Check Out Nokia's 'Test Shots' From Its New 41MP PureView Camera

We've said plenty about Nokia's new PureView camera technology, but how do the shots look? Nokia has offered up some unretouched test shots on its blog, and while you can't take them entirely at face value -- the company would never include unflattering pics, duh -- it's at least a starting point for what we can expect.

Even considering the possibility that this is the absolute best the camera can do, the depth of field handling, colours and sharpness all look solid in these pics. And if you zoom in on one of the larger photos, you'll see that images still look crisp and detailed as you get a closer view. Download the shots here and see for yourself. [Nokia via TechCrunch]



    hey i can't get over how good photos are from the iphone. these are incredible. i can't help but feel if they reduced the pixel count to say 8mp with the same sensor size, what that would mean for low light. i thought generally one is at the expense of the other. still, very nice.

      that would mean less sales to people who like 41>8 numbers

      As Nokia themselves keep saying, the 41 MP are intended to be used for 5-8 MP stills, where you get to do digital zoom without losing as much quality. :--]

      Also as for low light, the thing has a more powerful xenon flash than the N8. Which itself was nearly the match of your standard P&S flash IIRC.

        actually the digital zoom point is a very important one. it actually makes great sense. a fixed zoom lens will usually be more consistent than an optical zoom. it also makes more sense in a phone. however, a flash isn't the answer to low light capability. 2011 was the year of the phone camera. looks like this year will be another big jump. i'm hanging out for the 5dmk3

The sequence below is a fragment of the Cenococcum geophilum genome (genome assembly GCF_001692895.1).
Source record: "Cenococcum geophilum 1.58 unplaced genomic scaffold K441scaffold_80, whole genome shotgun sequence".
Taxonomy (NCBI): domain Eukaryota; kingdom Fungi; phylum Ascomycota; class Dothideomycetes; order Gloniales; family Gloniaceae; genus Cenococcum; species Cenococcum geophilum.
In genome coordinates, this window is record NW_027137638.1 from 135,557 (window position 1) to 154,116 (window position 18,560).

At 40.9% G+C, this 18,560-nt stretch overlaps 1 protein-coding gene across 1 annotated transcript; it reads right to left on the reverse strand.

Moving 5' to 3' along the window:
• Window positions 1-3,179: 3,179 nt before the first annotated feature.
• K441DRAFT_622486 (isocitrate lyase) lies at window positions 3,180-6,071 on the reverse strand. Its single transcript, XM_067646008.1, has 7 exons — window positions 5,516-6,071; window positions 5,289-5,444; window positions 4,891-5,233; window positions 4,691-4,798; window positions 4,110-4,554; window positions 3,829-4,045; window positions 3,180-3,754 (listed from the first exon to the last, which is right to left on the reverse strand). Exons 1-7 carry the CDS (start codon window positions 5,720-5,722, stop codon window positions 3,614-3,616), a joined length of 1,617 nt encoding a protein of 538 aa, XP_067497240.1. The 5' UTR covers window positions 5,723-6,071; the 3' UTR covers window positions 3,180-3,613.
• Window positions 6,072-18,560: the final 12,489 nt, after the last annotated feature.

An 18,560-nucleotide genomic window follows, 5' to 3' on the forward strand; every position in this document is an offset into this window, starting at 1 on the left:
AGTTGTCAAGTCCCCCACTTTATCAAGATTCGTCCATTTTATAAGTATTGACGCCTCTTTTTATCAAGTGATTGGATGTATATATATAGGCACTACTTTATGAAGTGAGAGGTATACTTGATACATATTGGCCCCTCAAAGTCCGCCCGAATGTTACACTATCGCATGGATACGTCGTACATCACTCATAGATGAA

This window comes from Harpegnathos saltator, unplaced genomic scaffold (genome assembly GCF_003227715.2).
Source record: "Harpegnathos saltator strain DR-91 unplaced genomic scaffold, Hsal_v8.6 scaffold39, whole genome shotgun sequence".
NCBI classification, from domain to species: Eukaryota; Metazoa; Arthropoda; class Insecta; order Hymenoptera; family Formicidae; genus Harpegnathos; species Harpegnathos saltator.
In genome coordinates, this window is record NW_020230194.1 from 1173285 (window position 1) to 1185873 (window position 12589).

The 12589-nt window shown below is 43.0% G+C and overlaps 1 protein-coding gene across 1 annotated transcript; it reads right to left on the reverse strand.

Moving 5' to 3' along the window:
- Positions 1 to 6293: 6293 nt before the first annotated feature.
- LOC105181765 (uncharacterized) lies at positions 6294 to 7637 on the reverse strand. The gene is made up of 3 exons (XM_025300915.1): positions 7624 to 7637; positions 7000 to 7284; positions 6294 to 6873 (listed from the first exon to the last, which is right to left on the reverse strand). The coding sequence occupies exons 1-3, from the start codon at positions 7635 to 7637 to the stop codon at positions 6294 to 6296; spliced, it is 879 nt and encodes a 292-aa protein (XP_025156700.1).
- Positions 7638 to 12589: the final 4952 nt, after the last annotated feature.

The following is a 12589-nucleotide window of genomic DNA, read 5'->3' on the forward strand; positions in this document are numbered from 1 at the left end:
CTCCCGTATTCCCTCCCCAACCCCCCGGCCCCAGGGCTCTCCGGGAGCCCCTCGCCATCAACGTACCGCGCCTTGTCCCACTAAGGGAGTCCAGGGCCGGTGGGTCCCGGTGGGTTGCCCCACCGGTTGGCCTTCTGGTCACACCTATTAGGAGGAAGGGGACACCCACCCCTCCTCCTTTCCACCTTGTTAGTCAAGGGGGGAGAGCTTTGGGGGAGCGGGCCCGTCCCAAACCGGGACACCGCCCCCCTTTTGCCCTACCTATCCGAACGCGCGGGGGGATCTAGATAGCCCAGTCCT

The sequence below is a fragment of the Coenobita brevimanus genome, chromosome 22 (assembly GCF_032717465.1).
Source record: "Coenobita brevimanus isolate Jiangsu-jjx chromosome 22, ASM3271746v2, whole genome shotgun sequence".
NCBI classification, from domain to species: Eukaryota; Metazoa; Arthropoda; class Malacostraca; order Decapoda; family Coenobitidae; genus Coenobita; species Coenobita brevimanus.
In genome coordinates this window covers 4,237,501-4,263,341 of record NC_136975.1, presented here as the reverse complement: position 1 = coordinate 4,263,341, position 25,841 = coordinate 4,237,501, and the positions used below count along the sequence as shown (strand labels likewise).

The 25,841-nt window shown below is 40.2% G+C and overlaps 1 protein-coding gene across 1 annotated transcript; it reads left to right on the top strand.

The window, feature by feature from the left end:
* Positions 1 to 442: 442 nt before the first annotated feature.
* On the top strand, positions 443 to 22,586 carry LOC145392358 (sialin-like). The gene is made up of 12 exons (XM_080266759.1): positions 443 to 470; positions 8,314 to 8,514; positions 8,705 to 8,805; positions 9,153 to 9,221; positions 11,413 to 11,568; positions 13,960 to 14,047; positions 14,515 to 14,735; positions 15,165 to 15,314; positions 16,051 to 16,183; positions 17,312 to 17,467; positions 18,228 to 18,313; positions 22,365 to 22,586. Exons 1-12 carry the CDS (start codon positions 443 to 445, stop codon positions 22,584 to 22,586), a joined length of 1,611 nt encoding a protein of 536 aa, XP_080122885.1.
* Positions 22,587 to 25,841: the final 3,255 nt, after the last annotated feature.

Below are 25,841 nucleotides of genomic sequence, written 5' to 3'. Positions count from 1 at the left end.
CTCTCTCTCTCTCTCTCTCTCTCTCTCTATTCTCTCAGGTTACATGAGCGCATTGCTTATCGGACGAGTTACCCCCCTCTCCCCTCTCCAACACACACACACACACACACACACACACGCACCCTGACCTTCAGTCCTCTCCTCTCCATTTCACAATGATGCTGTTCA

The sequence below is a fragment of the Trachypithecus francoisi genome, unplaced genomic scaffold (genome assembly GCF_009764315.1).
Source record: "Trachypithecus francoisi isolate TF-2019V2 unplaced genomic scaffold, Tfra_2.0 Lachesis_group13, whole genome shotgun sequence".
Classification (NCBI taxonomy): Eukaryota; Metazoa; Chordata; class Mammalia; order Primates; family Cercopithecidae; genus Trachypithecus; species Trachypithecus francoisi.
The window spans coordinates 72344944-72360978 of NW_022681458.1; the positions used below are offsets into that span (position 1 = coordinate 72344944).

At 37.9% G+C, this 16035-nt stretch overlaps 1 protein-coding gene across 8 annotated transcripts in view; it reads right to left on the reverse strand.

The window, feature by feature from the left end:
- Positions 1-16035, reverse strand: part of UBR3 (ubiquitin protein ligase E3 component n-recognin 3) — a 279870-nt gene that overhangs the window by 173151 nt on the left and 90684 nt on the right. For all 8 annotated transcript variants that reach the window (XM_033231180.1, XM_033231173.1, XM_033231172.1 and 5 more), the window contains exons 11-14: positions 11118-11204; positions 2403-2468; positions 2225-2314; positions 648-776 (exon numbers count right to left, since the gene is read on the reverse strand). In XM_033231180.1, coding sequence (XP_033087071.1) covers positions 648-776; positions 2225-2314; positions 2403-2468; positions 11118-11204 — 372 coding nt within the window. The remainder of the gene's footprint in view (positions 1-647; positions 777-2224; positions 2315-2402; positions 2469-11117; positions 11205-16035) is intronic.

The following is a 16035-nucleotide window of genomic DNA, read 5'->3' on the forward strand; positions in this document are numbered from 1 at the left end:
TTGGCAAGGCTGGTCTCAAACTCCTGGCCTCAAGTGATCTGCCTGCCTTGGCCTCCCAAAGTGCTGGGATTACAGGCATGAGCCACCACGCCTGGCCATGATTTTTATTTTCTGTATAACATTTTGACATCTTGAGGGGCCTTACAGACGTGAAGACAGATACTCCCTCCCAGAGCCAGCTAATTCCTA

I'm a semi-professional event/wedding photographer, so I'm quite used to pixel-peeping at 21 megapixel images straight of my camera at 100%. I have to say I'm quite impressed with the optical quality here; there isn't much in the way of vignetting, loss of sharpness, or chromatic aberration at the corners of the image in these images, and there's not much nose.

    However, all of these defects tend to show up more in low-light shooting conditions, when the aperture is opened up and the ISO/gain is cranked. The images taken here are all taken in optimal conditions - bright light, low ISO, small aperture. Even the demo of "bokeh" relies more on taking the photo very close to the foreground subject than it does on a wide aperture.

    It'd be interesting to see some shots created in more challenging lighting conditions. That's the *real* test of any photographic system. :)

      Totally, will be interesting to see the independent tests from reliable review sites (GSMA and DPReview, ideally)

        Exactly, in bright sunlight ANY camera available these days can take a sharp, clear photo. Low light is where they struggle.

      There are low light photos on the official Nokia website, and they are just as amazing.

    I'd like to see them prove that the top image was taken with this phone, I'd be impressed if it could produce that kind of DOF, but I'm calling bullshot.

      my iphone 4s gets pretty close. that shot was probably taken from about 10cm away and that camera is a fair step better that what is in my iphone.

      It can be done, if you zoom and focus in on the item you can pull pretty good DOF shots.

    I'd be interested to see the different lighting types used in more shots.
    According to the EXIF info, the 277 image was using the tungsten lighting setting (as well as claiming to be taken at about 7:15am).

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